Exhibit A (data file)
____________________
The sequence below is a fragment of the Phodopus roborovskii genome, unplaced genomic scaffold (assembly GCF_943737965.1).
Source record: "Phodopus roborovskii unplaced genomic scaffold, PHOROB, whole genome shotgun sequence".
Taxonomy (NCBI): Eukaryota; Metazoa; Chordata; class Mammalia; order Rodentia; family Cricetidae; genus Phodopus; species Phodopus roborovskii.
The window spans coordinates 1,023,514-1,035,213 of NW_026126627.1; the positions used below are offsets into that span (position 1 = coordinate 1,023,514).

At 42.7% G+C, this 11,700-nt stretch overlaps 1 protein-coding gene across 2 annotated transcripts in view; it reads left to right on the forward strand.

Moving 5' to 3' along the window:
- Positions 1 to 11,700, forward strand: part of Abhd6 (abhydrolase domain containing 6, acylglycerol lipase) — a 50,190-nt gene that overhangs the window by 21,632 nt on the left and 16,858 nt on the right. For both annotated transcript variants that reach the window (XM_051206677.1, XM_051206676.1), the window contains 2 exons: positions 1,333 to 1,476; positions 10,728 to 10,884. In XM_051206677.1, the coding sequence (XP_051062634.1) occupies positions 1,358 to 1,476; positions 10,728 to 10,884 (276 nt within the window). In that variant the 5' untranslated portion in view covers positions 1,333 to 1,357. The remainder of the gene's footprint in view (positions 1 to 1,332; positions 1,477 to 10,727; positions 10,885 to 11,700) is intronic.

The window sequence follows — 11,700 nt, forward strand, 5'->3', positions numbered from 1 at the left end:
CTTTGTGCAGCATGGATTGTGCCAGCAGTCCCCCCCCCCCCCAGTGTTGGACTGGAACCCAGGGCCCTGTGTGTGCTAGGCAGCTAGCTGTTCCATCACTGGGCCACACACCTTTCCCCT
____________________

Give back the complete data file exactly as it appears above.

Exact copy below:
The sequence below is a fragment of the Phodopus roborovskii genome, unplaced genomic scaffold (assembly GCF_943737965.1).
Source record: "Phodopus roborovskii unplaced genomic scaffold, PHOROB, whole genome shotgun sequence".
Taxonomy (NCBI): Eukaryota; Metazoa; Chordata; class Mammalia; order Rodentia; family Cricetidae; genus Phodopus; species Phodopus roborovskii.
The window spans coordinates 1,023,514-1,035,213 of NW_026126627.1; the positions used below are offsets into that span (position 1 = coordinate 1,023,514).

At 42.7% G+C, this 11,700-nt stretch overlaps 1 protein-coding gene across 2 annotated transcripts in view; it reads left to right on the forward strand.

Moving 5' to 3' along the window:
- Positions 1 to 11,700, forward strand: part of Abhd6 (abhydrolase domain containing 6, acylglycerol lipase) — a 50,190-nt gene that overhangs the window by 21,632 nt on the left and 16,858 nt on the right. For both annotated transcript variants that reach the window (XM_051206677.1, XM_051206676.1), the window contains 2 exons: positions 1,333 to 1,476; positions 10,728 to 10,884. In XM_051206677.1, the coding sequence (XP_051062634.1) occupies positions 1,358 to 1,476; positions 10,728 to 10,884 (276 nt within the window). In that variant the 5' untranslated portion in view covers positions 1,333 to 1,357. The remainder of the gene's footprint in view (positions 1 to 1,332; positions 1,477 to 10,727; positions 10,885 to 11,700) is intronic.

The window sequence follows — 11,700 nt, forward strand, 5'->3', positions numbered from 1 at the left end:
CTTTGTGCAGCATGGATTGTGCCAGCAGTCCCCCCCCCCCCCAGTGTTGGACTGGAACCCAGGGCCCTGTGTGTGCTAGGCAGCTAGCTGTTCCATCACTGGGCCACACACCTTTCCCCT